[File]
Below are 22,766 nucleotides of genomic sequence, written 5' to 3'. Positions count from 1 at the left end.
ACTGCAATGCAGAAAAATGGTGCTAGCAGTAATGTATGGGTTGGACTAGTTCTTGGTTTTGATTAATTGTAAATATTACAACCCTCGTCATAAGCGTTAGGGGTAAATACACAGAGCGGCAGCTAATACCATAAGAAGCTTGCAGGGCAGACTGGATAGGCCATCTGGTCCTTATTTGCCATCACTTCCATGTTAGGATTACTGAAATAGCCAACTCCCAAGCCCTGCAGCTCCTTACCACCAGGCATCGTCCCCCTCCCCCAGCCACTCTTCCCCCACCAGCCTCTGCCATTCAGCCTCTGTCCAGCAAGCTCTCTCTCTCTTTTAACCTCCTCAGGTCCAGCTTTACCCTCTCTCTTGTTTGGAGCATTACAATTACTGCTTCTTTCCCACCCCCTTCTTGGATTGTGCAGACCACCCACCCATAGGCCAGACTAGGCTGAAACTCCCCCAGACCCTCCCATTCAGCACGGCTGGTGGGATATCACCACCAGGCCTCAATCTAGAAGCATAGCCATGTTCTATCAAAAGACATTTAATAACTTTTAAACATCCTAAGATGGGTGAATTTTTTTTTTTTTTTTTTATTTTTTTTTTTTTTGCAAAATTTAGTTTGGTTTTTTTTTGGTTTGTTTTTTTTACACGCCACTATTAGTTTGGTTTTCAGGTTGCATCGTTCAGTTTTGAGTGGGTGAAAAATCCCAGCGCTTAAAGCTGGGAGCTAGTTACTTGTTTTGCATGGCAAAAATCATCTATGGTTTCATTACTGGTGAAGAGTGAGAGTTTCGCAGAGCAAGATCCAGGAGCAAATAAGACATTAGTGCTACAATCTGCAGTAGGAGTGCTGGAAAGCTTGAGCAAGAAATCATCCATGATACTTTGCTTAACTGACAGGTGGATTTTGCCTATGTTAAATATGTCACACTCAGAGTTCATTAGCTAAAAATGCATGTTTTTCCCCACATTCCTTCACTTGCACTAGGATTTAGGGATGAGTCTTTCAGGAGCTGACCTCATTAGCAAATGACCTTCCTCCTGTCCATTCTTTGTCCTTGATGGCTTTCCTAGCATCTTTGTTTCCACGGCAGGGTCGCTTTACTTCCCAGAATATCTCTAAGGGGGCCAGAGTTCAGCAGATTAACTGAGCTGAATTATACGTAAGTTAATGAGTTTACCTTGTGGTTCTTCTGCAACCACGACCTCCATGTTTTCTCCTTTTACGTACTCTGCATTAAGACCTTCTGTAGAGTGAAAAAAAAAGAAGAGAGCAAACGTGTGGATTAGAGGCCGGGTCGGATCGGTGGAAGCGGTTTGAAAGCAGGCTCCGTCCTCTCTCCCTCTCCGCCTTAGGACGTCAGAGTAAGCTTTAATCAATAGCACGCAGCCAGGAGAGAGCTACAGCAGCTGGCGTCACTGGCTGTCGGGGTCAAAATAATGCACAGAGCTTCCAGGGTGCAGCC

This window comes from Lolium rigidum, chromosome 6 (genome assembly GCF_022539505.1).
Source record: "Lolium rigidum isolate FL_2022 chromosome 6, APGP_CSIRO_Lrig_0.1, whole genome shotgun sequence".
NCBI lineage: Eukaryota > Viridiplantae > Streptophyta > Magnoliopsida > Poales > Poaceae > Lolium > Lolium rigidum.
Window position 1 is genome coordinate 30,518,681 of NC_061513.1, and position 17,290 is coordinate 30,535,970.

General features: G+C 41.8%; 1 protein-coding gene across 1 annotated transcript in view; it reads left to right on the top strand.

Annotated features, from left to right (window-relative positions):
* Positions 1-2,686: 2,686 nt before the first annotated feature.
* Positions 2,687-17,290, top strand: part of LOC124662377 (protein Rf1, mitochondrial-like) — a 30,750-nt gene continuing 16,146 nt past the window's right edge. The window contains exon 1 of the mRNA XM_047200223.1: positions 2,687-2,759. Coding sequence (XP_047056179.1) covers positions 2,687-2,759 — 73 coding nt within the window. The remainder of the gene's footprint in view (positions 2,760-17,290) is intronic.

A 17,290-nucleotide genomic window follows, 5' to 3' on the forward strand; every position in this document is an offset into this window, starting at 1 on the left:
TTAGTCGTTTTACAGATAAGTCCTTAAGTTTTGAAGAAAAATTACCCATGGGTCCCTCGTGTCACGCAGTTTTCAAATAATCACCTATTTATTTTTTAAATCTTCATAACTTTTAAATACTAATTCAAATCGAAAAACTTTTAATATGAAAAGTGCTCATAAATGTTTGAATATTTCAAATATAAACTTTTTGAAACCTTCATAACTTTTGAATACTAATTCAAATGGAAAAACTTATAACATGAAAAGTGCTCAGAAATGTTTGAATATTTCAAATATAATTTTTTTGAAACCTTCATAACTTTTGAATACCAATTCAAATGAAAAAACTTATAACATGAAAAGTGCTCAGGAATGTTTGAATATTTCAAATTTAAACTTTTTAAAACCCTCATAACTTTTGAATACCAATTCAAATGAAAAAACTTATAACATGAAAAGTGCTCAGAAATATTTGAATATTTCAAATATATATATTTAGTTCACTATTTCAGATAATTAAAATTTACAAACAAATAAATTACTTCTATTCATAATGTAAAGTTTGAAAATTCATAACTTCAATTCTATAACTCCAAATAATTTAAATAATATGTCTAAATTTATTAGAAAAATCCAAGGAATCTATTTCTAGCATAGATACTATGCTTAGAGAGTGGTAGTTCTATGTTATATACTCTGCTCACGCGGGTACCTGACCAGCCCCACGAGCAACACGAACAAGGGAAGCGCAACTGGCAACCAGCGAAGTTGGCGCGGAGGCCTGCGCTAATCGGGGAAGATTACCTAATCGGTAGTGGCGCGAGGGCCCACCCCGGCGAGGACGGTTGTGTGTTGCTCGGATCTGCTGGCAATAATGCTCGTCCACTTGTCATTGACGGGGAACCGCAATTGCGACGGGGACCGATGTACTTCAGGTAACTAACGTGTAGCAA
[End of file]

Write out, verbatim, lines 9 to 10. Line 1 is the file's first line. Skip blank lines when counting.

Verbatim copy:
* Positions 1-2,686: 2,686 nt before the first annotated feature.
* Positions 2,687-17,290, top strand: part of LOC124662377 (protein Rf1, mitochondrial-like) — a 30,750-nt gene continuing 16,146 nt past the window's right edge. The window contains exon 1 of the mRNA XM_047200223.1: positions 2,687-2,759. Coding sequence (XP_047056179.1) covers positions 2,687-2,759 — 73 coding nt within the window. The remainder of the gene's footprint in view (positions 2,760-17,290) is intronic.